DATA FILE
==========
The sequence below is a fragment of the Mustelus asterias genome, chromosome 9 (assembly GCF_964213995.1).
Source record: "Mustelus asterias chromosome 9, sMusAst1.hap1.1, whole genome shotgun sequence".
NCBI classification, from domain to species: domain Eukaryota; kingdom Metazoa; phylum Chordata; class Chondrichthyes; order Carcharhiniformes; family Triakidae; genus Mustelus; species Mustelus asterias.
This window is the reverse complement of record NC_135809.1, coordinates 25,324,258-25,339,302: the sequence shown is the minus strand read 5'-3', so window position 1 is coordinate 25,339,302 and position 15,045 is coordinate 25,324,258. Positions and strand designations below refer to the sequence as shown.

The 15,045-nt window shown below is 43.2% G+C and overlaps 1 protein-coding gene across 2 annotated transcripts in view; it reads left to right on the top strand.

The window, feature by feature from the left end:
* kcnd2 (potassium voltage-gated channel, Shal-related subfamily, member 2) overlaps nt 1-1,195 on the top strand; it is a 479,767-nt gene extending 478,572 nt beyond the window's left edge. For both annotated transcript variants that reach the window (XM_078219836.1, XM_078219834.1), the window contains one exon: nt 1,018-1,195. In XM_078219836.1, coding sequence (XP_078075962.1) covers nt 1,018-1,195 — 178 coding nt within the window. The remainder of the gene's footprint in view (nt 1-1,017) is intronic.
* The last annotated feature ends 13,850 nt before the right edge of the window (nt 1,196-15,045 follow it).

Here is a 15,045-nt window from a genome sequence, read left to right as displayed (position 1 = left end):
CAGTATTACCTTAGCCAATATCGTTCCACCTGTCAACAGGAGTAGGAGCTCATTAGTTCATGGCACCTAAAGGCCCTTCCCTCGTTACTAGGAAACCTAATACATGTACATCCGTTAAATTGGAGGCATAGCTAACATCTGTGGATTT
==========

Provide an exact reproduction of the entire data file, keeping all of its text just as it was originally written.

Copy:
The sequence below is a fragment of the Mustelus asterias genome, chromosome 9 (assembly GCF_964213995.1).
Source record: "Mustelus asterias chromosome 9, sMusAst1.hap1.1, whole genome shotgun sequence".
NCBI classification, from domain to species: domain Eukaryota; kingdom Metazoa; phylum Chordata; class Chondrichthyes; order Carcharhiniformes; family Triakidae; genus Mustelus; species Mustelus asterias.
This window is the reverse complement of record NC_135809.1, coordinates 25,324,258-25,339,302: the sequence shown is the minus strand read 5'-3', so window position 1 is coordinate 25,339,302 and position 15,045 is coordinate 25,324,258. Positions and strand designations below refer to the sequence as shown.

The 15,045-nt window shown below is 43.2% G+C and overlaps 1 protein-coding gene across 2 annotated transcripts in view; it reads left to right on the top strand.

The window, feature by feature from the left end:
* kcnd2 (potassium voltage-gated channel, Shal-related subfamily, member 2) overlaps nt 1-1,195 on the top strand; it is a 479,767-nt gene extending 478,572 nt beyond the window's left edge. For both annotated transcript variants that reach the window (XM_078219836.1, XM_078219834.1), the window contains one exon: nt 1,018-1,195. In XM_078219836.1, coding sequence (XP_078075962.1) covers nt 1,018-1,195 — 178 coding nt within the window. The remainder of the gene's footprint in view (nt 1-1,017) is intronic.
* The last annotated feature ends 13,850 nt before the right edge of the window (nt 1,196-15,045 follow it).

Here is a 15,045-nt window from a genome sequence, read left to right as displayed (position 1 = left end):
CAGTATTACCTTAGCCAATATCGTTCCACCTGTCAACAGGAGTAGGAGCTCATTAGTTCATGGCACCTAAAGGCCCTTCCCTCGTTACTAGGAAACCTAATACATGTACATCCGTTAAATTGGAGGCATAGCTAACATCTGTGGATTT